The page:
Between the conclusion of the Napoleonic War and the Famine, political economy in Britain and, to a lesser extent, Ireland, moved away from its origins in the Scottish Enlightenment, from the Adam Smith of The Theory of Moral Sentiments and his conception of humanity as bound together by a common sympathy, by what he termed ‘moral sentiments’, to  what began to be called a more economistic, and indeed with all the accompanying weaknesses, mechanistic understanding of human motivations, characterised by the popularisers of the writing of David Ricardo, such as John Ramsey McCulloch who had such an influence in the 1830s. 

What were, for Adam Smith, observations of tendencies, had hardened for such writers, into iron laws of nature, and the belief in not just the possible but the inevitable universal application of these laws. This manifested itself as a belief in the universality of the economic structure of England, such that any deviation from such a model or practice came to be seen as a symptom of under or mal-development. 

This eschewing of the necessary declaration of grounding or domain assumptions became the absolutist tendency, the hubris of its time, the TINA – There Is No Alternative – of its day.

As the great Irish historian of economics R.D.C. Black has chronicled, it was this hegemonic perspective that political economists brought to bear on pre-Famine Irish society. This society was a product of the conflicts of the seventeenth century, and was characterised by a large number of fragmented smallholdings, many farmed on a subsistence basis, and, at the peak of economic and legal relations, a small quantity of landlords, who operated through estate managers or through middlemen or intermediate landlords who took full advantage of opportunities to further sublet land. 

Though observers, not least political economists, could not agree on what might be empirical causes of such circumstances or putative solutions, they could at least agree on the empirical fact that the lives of Irish cottiers and their families were precarious, particularly in the period between April to August, the ‘starving season’, when old stores of potatoes were exhausted and had yet to be replenished by the new crop. This precariousness grew as the agricultural boom of the years of the French Wars gave way to periods of depressed grain prices, and landlords, their agents and middlemen in order to sustain, or raise their income, began to raise rents.

To the orthodox liberal political economist, the right of the landlord to his property was inviolable, and the relationship between tenant and landlord a matter of contract, immune to the demands of right, of justice, and a matter for none other than the tenant and landlord. 

Though the theoretical basis of the inviolability of property had changed, from Lockean notion of property as a natural right to the Benthamite notion of property as means to ensure the owners of capital would maximise the utility of capital, the policy recommendations and social outcomes remained the same. 

If the property was inviolable, and the landlord-tenant relationship simply contractual, the only solution to Irish poverty lay, in the mind of the political economist, offering the hegemonic theory of the day, in the rapid consolidation of Irish holdings, the creation of a class of medium and large scale farmers, and the acceptance of the depopulation of the countryside as cottiers and small farmers would, it was believed, emigrate or, if they remained, become available as hired labourers.  

This would not be the first time, nor would it be the last, that those economists inclined to hubris have, when confronted by the inapplicability of their existing theory to a social reality, demanded that social reality change to reflect theory. This is not at all to take from or diminish the occasional sympathy and humanitarian sentiment of the time which was brought to bear on the Irish situation.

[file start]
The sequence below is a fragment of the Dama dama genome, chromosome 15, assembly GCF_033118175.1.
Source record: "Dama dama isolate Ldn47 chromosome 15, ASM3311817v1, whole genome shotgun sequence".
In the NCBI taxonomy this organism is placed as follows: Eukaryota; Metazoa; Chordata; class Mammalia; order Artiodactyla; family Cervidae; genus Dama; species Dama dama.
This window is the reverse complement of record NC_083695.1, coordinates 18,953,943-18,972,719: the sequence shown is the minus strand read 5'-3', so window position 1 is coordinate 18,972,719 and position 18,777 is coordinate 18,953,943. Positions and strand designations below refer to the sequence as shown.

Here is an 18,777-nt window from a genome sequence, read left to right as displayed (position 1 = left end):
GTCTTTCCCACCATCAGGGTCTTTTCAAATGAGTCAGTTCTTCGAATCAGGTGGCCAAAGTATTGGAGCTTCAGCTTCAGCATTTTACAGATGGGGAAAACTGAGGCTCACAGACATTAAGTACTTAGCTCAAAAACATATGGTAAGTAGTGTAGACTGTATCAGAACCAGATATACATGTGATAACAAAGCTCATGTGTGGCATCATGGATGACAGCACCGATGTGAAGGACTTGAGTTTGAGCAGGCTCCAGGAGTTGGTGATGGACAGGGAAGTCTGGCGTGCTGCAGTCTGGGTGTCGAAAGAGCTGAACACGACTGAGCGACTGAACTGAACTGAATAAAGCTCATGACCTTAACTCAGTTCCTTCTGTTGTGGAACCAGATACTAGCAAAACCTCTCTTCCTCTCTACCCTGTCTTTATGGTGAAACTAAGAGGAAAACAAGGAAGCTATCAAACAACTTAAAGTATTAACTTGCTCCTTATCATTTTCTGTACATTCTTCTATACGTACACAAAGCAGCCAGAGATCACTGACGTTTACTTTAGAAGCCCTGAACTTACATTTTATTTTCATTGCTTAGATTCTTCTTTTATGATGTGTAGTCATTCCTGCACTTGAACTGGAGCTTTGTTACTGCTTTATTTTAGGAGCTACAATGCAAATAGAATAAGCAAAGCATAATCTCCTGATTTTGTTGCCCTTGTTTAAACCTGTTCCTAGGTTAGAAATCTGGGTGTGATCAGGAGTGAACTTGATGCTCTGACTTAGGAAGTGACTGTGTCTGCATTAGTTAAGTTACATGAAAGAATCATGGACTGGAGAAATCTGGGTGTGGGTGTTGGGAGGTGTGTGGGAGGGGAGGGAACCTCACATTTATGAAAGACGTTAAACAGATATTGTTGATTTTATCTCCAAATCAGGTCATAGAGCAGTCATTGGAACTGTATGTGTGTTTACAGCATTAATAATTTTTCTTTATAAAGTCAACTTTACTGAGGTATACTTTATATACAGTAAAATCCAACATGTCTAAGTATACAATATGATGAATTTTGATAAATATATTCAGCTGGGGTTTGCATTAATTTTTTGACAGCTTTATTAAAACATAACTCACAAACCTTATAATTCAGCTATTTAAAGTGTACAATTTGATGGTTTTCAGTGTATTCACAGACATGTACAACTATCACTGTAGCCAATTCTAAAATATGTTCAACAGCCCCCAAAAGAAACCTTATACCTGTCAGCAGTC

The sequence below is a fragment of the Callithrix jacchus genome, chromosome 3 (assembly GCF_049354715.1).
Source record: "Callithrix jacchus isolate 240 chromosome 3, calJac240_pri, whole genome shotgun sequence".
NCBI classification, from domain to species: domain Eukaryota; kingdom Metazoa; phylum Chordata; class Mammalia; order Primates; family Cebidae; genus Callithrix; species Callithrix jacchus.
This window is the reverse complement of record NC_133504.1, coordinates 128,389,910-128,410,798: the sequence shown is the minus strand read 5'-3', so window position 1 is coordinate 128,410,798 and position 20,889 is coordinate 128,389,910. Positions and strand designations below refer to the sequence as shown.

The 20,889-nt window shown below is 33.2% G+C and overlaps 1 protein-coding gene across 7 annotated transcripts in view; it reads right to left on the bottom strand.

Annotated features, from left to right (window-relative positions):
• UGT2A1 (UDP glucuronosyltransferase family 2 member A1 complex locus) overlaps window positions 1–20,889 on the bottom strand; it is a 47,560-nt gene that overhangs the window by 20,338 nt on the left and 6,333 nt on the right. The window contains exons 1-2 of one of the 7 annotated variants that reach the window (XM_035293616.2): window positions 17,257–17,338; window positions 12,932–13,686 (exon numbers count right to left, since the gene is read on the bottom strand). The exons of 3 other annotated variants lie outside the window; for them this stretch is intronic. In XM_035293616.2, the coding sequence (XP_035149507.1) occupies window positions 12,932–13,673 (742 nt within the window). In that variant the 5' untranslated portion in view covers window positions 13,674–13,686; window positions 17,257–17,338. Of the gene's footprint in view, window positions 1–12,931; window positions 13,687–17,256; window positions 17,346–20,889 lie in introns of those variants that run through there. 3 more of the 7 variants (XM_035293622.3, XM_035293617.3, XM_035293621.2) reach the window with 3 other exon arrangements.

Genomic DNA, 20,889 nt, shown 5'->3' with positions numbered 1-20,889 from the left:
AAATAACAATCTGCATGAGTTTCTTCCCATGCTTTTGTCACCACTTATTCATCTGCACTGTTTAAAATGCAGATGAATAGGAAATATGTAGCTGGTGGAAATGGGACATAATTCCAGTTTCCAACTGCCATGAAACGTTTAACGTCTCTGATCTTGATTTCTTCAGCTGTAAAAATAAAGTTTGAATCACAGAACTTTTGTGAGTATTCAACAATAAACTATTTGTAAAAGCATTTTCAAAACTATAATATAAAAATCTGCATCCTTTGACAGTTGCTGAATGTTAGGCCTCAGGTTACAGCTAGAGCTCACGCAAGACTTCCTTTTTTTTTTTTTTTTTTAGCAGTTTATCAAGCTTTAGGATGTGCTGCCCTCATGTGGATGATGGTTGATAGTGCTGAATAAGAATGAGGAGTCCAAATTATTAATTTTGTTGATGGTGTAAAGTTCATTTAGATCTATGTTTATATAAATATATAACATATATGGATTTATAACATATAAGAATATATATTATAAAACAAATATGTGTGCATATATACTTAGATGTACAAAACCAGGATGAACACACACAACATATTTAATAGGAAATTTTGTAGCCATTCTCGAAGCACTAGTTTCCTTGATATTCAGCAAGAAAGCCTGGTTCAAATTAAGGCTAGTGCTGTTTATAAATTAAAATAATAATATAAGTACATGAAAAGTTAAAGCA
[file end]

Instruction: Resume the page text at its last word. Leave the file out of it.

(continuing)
The flaws of imposing a strategy for managing the poor, a strategy designed for industrial settings to a totally different setting, were recognised. The Royal Commission on the Poorer Classes in Ireland had after all recommended that the New Poor Law of 1834, which forced those in poverty into disciplinary workhouses, should not be extended to Ireland.

Instead, the Commission recommended a programme of public works and a scheme of assisted emigration, as the most effective and convenient means to raise the income of Irish cottiers, and to transform them from small proprietors to proto-industrial wage labourers. 

These recommendations were perceived as being too radical, or more likely, they simply did not fit within the liberal political economy of the day – the institutions of the new market economy were viewed as entirely natural in their operation.  The functions and duties of Government were viewed as creating a possible set of obstacles or as wholly negative – and thus the New Poor Law was largely grafted on to Ireland.

The Anglican Archbishop of Dublin, Richard Whately, who, with his Catholic counterpart, sat on the Commission, was particularly interested in the lessons and what he felt was the example of the new colony of South Australia, and he corresponded with Robert Torrens, another Irish political economist, disciple of Ricardo and the champion of a ‘self-supporting colonisation’ which envisioned creating a class of small farmers in Australia. 

Despite the rejection of the report of the Royal Commission by the British Government, and the extension of the New Poor Law to Ireland, Torrens championed Irish migration to South Australia, or, as he later termed it, the ‘New Hibernia’. 

He proposed the establishment of an Irish South Australian Emigration Society, which would raise funds from Irish landlords to purchase land in South Australia and pay for the transportation of their tenants to their new properties in the southern oceans, facilitating both the depopulation of Ireland and the colonisation of Australia. 

It was Torrens’ eldest son, Robert Richard Torrens, who, prior to his short tenure as Premier of South Australia, gave the impetus for the development of the principle of title by registration, which originated in that State. I think it would be appropriate to note the immediate context of the development of the Torrens system of land registration, namely the chaotic issuance of land grants and subsequent speculation and rapid turnover of title in the South Australia of the 1830s and 1840s, which led to a great incoherence in property ownership and disputes regarding the title to the land.